The only quasi-sweet parent-child relationship on display was over in Dragonstone, where Davos (the smuggler turned knight, not the global economic conference) tries to help his moon-faced son see beyond the fire-god worship that’s consumed him. Davos is a likable sort, and not only because he has cool pirate friends like Salladhor Saan, the first person of color to grace snow-white Westeros. (Salladhor is a man with simple dreams, including gold, glory, and having Queen Cersei walk his gangplank.) Davos seems devoted to Stannis — even though Stannis still seems more overwhelmed than deserving — but equally interested in teaching his son some hard-earned wisdom about the way the world works: A life can’t be saved by lighting a candle and whispering words. Sometimes more aggressive action is required. Davos is illiterate, but he can read a situation better than most. (Though it’s almost tragic that the best parenting we’ve seen comes from a man who was absent for most of his son’s life. No wonder the kid needs a higher power.) Stannis is childless (his sick wife is Rapunzeled away in a tower somewhere, apparently) but when his Wiccan consigliere offers her body instead of advice, he’s quick to take it: Everyone on the “safe” side of the wall is desperate for a son, but for all the wrong reasons.
So maybe it’s not a surprise that the smartest guy in the room is the one who no one wanted at all. Peter Dinklage is really taking Tyrion to an entirely different level this season, tempering the jokes with grace notes of patience and potent displays of soft power. He may be half his size, but he’s twice the player Ned Stark ever was, nimbly disarming both Lord Varys — whose social call was immediately understood as a friendly act of frontstabbing — and Lord Slynt, the suddenly former head of the City Watch. Tyrion’s scenes with Cersei were delightful, not only because Lena Headey has also kicked it into a far more interesting gear this season (how is it possible to feel this much sympathy for an incestuous, power-grabbing Lady Macbeth?), but because they reminded us of the great ocean of pain that lurks beneath his 24 Hour Party Person exterior. “You’ve always been funny,” Cersei mumurs, cruelly. “But none of your jokes will ever match the first one. Back when you ripped my mother open on your way out of her and she bled to death.” Motherless and blamed for it by his preening Aryan siblings, Tyrion was always going to be removed from normalcy. But his size seems to be something of a blessing: Not only does it give him a different point of view, but it gives him a different perspective altogether. Being blindly bound to family can be as fatal as pledging allegiance to the wrong king.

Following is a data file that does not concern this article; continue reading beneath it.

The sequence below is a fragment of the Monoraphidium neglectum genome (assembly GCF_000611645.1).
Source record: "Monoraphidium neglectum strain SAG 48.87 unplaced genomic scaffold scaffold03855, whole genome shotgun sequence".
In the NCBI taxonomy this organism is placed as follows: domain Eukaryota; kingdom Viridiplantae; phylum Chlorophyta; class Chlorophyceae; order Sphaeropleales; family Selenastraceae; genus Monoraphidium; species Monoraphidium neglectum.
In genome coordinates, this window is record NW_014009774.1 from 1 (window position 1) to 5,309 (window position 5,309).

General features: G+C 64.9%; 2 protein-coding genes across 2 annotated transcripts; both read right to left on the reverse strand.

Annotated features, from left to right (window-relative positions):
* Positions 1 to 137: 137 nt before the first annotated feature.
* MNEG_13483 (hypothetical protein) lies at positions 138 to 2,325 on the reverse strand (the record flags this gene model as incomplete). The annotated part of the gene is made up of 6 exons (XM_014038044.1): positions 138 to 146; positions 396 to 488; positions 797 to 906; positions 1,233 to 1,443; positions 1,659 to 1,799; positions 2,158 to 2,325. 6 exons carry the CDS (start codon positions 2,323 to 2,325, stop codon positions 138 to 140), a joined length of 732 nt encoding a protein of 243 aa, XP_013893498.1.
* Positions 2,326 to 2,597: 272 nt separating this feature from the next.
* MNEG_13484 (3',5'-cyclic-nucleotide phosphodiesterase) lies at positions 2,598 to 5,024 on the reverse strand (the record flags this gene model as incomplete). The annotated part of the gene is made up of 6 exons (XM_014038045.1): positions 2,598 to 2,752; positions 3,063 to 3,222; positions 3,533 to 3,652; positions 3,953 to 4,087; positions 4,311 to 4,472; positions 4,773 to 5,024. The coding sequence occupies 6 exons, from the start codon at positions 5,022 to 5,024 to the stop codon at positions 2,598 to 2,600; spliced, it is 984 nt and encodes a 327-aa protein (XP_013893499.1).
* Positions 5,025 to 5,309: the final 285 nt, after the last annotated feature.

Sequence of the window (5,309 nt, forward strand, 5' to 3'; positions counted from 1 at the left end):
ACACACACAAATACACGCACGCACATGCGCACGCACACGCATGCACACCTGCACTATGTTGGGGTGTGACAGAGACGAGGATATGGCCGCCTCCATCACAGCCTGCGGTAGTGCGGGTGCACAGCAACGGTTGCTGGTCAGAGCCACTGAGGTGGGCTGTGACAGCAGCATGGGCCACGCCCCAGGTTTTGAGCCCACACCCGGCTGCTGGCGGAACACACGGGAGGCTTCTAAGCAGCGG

Acolytes of George R.R. Martin like to trumpet the ways in which their hero has subverted the typical genre expectations of fantasy, but a lot of the evidence tends to focus on the boinking and the bawdy language. Could it be that the most insidious of all Martin’s tweaks lies in upending the traditional primacy of family loyalty? Every sword-’n’-sorcery saga, from Tolkien to Camelot, is stuffed with page after page stressing the importance of bloodlines. Yet everyone always seems to end up bloody. Maybe Martin is suggesting that the only smart way to stay alive is either to be a bastard or to act like one.
Note on these recaps: I have not read the books and I have no intention to do so. My goal is to analyze and enjoy Game of Thrones strictly as a television show. So please, no spoilers or “I told you so”s in the comments, OK? OK!